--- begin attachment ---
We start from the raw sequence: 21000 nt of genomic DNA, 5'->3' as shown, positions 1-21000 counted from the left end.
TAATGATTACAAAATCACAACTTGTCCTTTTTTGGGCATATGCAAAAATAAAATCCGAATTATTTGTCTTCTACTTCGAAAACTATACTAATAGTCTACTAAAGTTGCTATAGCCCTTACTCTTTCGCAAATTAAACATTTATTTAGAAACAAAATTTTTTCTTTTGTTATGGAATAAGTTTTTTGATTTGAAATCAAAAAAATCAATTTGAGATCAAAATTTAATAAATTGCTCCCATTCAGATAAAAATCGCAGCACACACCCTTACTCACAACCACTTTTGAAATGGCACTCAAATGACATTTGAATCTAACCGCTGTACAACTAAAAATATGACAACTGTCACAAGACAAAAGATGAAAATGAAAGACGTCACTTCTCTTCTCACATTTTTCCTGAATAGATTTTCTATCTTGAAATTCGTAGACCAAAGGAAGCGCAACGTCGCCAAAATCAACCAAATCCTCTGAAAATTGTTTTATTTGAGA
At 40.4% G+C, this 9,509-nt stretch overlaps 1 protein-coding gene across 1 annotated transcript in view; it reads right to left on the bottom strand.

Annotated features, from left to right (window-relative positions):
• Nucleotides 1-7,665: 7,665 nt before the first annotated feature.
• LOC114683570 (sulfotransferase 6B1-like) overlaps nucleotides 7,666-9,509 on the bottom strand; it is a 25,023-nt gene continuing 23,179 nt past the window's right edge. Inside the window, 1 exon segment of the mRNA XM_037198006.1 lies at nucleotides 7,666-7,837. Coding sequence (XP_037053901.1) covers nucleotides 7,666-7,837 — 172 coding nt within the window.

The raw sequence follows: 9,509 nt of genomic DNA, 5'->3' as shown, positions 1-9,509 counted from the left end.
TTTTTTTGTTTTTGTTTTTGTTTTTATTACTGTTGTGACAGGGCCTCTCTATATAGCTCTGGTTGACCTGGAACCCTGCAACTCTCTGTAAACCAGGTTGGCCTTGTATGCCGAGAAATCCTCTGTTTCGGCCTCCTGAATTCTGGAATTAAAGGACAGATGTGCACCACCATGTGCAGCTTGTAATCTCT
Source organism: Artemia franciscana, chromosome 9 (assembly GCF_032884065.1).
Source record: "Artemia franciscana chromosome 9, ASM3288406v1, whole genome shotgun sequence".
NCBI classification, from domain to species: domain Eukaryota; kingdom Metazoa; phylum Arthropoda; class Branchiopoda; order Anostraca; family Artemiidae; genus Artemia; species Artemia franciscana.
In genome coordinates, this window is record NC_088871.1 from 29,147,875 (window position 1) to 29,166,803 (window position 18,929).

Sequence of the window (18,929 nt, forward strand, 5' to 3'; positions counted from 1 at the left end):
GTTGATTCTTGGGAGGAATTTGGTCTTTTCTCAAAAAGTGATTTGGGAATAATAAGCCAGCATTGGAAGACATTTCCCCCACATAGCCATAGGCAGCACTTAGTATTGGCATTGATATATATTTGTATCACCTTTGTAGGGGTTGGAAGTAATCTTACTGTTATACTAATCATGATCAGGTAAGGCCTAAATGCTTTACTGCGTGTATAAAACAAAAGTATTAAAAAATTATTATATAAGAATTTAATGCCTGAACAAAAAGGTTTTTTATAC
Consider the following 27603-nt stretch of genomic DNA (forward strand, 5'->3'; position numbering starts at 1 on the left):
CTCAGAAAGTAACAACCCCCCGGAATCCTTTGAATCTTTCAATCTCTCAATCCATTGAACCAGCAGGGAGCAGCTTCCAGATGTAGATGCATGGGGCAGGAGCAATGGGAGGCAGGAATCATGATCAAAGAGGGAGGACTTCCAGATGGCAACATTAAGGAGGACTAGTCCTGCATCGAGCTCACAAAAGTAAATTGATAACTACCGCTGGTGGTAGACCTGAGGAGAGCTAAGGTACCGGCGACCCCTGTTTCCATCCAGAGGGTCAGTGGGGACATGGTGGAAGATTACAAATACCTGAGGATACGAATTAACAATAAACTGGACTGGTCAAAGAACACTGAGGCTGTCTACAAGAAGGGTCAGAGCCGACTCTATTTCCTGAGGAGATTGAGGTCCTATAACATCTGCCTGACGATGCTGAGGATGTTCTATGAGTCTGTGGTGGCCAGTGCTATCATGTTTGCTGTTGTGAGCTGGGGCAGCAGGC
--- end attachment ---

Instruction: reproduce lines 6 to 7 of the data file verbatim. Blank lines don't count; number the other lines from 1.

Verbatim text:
• LOC114683570 (sulfotransferase 6B1-like) overlaps nucleotides 7,666-9,509 on the bottom strand; it is a 25,023-nt gene continuing 23,179 nt past the window's right edge. Inside the window, 1 exon segment of the mRNA XM_037198006.1 lies at nucleotides 7,666-7,837. Coding sequence (XP_037053901.1) covers nucleotides 7,666-7,837 — 172 coding nt within the window.

The raw sequence follows: 9,509 nt of genomic DNA, 5'->3' as shown, positions 1-9,509 counted from the left end.